Papi Juice at Elsewhere.


Aside from cultural programming, Elsewhere manifests community through membership, providing patrons who frequent the venue an inclusive and affordable way to indulge in live music. Its “Patron Saint” membership tier is modestly priced at $40 per month, which is lower than the cost of the typical general admission ticket at an electronic music show in New York. It includes unlimited free entry, half-off tickets for a plus one, skip-the-line privilege, free coat check, invites to member-only events and a thrice-per-week exclusive newsletter, among other discounts, promotions and giveaways.

To put that into perspective, Brooklyn Mirage’s lowest-priced Season Pass costs roughly $300 per month. “It’s to give back to the people who are really interested in coming to Elsewhere a lot,” Haykal explained regarding Elsewhere’s membership program, which champions inclusion in lieu of artificial VIP status.

"Small things really add up, especially at a time in New York where post-COVID ticket and drink prices have gone up,” Haykal says. “With all the inflation, it’s become a little bit more prohibitive for people to go out. To continue to experience the culture and the emerging artists that we have, we felt like we needed to create a space for people who really wanted to be there.”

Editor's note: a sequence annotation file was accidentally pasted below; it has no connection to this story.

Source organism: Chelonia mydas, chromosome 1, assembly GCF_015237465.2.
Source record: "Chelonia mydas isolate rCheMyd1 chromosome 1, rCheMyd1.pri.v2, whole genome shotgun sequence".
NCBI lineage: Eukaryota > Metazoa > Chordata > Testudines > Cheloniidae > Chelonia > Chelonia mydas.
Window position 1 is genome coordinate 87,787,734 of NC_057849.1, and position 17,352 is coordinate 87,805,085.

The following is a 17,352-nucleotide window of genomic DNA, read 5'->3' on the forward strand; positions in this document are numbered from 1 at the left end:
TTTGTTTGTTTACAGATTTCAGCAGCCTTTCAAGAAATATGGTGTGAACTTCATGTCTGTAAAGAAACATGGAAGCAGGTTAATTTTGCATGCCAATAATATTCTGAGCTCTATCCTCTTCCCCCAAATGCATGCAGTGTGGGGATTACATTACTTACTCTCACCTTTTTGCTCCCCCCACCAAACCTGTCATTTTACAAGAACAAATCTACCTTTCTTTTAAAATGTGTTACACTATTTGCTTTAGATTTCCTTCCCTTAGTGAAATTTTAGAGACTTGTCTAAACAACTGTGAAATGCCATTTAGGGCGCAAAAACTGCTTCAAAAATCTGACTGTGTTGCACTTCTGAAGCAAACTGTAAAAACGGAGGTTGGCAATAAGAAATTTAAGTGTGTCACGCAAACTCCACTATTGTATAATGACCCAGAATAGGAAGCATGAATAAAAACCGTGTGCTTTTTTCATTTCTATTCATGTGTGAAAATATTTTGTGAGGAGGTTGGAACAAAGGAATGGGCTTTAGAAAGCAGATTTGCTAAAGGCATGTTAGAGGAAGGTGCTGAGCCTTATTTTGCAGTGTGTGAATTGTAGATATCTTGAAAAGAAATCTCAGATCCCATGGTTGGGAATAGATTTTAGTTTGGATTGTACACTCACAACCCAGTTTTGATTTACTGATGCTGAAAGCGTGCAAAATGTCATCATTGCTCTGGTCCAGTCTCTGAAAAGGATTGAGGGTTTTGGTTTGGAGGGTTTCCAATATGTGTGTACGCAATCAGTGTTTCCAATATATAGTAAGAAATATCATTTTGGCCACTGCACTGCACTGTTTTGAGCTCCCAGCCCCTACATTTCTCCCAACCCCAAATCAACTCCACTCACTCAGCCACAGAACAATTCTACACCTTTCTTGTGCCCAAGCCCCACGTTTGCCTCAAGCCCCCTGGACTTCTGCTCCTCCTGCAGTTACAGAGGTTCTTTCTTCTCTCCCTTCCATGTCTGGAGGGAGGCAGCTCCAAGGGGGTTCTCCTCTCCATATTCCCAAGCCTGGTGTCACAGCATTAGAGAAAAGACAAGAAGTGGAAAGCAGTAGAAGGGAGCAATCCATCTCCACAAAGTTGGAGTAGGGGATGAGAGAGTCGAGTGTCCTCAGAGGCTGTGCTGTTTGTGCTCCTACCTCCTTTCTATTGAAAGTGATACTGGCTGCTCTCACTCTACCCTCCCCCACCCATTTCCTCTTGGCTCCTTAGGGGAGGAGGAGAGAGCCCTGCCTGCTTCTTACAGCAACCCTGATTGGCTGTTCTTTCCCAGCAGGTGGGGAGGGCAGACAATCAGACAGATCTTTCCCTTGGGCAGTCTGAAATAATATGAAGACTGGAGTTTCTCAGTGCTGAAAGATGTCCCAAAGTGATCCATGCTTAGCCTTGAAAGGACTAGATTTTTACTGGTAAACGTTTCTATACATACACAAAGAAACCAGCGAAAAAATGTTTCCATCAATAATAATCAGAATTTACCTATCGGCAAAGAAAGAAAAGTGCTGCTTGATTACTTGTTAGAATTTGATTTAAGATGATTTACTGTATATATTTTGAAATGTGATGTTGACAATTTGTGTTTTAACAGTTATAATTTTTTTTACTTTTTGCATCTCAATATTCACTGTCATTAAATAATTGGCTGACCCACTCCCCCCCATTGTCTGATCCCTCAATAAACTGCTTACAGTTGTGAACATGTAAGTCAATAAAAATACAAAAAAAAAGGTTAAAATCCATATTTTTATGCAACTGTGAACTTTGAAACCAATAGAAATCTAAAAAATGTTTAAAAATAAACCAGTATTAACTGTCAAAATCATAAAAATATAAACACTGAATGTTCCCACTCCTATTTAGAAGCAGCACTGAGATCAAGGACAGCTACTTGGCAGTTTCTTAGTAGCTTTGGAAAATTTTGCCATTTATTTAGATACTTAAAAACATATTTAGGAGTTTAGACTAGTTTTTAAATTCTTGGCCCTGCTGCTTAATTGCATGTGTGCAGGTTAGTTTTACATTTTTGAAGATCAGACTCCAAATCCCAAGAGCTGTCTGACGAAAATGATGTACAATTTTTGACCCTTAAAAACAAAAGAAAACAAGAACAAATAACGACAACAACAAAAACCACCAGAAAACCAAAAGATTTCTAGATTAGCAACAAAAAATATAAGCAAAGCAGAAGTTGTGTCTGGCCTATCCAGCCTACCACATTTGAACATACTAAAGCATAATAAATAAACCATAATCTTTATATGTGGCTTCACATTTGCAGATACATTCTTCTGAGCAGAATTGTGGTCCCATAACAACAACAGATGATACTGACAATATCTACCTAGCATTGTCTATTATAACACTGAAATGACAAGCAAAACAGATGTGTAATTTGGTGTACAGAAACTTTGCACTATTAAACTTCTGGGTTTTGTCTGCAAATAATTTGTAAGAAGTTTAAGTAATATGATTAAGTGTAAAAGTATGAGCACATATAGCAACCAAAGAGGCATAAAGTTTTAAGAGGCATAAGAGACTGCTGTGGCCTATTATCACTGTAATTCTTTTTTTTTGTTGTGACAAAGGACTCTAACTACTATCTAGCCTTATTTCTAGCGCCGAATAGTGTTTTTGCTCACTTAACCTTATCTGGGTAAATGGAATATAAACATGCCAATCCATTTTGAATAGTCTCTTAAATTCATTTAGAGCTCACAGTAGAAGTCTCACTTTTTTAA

Community extends into the digital world too. Thousands of people flock to Elsewhere’s official Discord to arrange meetups, discuss events and share music. While Elsewhere’s team is active on the venue's Discord server—and even has ambassadors and community managers to spur conversations—members have taken off on their own to cultivate a community.

“Anything that we do, we’re sort of the dinner host or the coffee table book,” Chopra says of Elsewhere’s unique position in the local community. “Whether we're programming in the physical or digital space, we're giving people prompts, reasons to come together and initiate conversations.”

Chats on Discord aren’t limited to Elsewhere. Members discuss books, film, TV, fashion and art too. “That to me has been really heartening,” Chopra gushed. “It's not like some sort of branded community, it really is just people who want to be a part of the music and culture.”

“It's almost a return to the origins of the Internet where things were kind of done for the good of people and it’s really refreshing to see that,” Haykal said of the laissez-faire environment Elsewhere embraces.